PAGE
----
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Tina Casey headshot

LanzaTech's "Robust Bugs" Could Succeed Where Carbon Capture Fails

By Tina Casey

Think of engineered microbes as a kind of living software, and you have an idea where the company LanzaTech is going with its carbon capture and recycling technology. The company specializes in a system that recovers emissions and converts them into ethanol and other building blocks for liquid fuels and synthetic materials including plastic and rubber. That's a significant improvement over the conventional formulation of carbon capture, which gets to the "capture" phase and stops there.

Last month Triple Pundit spoke to LanzaTech's head of communications and government relations Freya Burton for a look at the future of carbon recycling, and it looks like the company's approach is well-timed to take advantage of emerging trends in recycling and waste recovery.

What's all this about robust bugs?

LanzaTech pops up regularly on the Triple Pundit clean technology radar when it comes to reducing greenhouse gas emissions, and for good reason. The company has developed a unique carbon capture and conversion technology based on the natural process of fermentation.

Fermentation is the means by which microbes convert plant sugars to ethanol. The LanzaTech process skips over the middleman and goes straight to the carbon dioxide that plants use to convert solar energy into plant sugars.

The inspiration for LanzaTech's system comes from naturally-occurring acetogens, an ancient family of gas-fermenting organisms found near undersea hydrothermal vents. The vents provide acetogens with all the nutrients they need for their entire lifecycle, in the form of gases.

The vent gases have much in common with emissions from steel manufacturing and other industrial and landfill sources, namely carbon dioxide and carbon monoxide as well as hydrogen, hydrogen sulphide and methane. That's what caught the attention of LanzaTech, which was founded in 2005.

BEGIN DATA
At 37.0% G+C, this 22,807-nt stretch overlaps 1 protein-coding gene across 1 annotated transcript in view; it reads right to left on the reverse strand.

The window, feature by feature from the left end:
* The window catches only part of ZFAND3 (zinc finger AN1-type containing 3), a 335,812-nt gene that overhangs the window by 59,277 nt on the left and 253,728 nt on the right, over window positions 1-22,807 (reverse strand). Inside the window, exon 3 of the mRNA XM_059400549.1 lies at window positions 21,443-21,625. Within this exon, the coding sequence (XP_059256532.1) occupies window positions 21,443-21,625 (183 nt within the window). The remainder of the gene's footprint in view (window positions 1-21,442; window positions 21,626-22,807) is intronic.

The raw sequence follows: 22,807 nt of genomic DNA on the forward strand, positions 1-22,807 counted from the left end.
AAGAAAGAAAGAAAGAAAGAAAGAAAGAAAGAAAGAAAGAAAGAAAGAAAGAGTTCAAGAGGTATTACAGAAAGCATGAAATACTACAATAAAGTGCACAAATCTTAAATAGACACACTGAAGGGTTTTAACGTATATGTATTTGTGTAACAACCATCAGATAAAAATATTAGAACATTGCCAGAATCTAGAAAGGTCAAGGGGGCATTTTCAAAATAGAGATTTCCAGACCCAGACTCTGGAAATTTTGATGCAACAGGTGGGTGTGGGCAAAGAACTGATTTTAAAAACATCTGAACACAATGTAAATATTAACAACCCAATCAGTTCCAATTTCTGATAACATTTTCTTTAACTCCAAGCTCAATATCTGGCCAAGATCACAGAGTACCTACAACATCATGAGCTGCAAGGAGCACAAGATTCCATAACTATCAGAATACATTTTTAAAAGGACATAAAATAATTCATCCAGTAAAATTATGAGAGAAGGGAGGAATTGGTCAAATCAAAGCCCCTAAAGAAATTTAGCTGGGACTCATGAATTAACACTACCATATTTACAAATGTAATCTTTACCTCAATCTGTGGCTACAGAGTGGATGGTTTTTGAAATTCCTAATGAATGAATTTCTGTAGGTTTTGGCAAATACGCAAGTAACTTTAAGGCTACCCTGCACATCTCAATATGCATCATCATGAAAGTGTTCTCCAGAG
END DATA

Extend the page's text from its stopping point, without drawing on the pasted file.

It took some tweaking, to come up with a strain of "robust bugs" that can survive -- and thrive -- in industrial waste gases, but the company did succeed in engineering its own version of the microbial family to produce products like jet fuel and diesel.

The technology has also caught the eye of several key partners including the US Department of Energy, which chipped in with $4 million in funding back in 2016 to help ramp up a demonstration facility here in the US.

Carbon capture good, carbon upcycling better

Check out a 2013 Triple Pundit video interview with LanzaTech CEO Jennifer Holmgren for more background on LanzaTech's clean tech. At the time, the company was focused on China. More recently it has expanded elsewhere in the globe, one highlight being the US. LanzaTech now has an office in Chicago, a research partnership with the Department of Energy and a commitment for a demonstration scale biorefinery that will produce jet fuel and diesel from industrial waste gas.

"We've branched out," Burton explained in last month's phone interview, "But for now we're still staying with ethanol. It can be converted to jet fuel, ethylene and polyethylene. We can also demonstrate isopropyl alcohol and 20 other chemicals."

Burton also dropped a hint about the role of the LanzaTech process from the bottom line perspective:

It's another way of recycling carbon, and it can be locked into a proper circular economy.

In other words, reclaiming carbon for high-value products could make carbon capture economical. That's an important step beyond the conventional approach of carbon capture and sequestration.

The shortcomings of carbon capture were vividly illustrated in 2015, when the US Department of Energy pulled the funding plug on the much-touted FutureGen "clean" coal carbon capture and sequestration project. FutureGen launched under the Bush administration to great acclaim in 2005 and was supported by the Obama administration with a $1 billion pledge, but it ran out of steam after private sector partners took a cold, hard look at the economics.

Microbes as software

LanzaTech has not lost its interest in industrial waste gas, but it is currently focused on municipal solid waste (MSW) as a feedstock.

That makes sense for a variety of reasons, including stability of supply. Factories can come and go within a few years, but cities -- and their waste -- have far more staying power. It also makes sense for markets like the US, which are seeing industry shrink while becoming less dependent on coal and diesel power.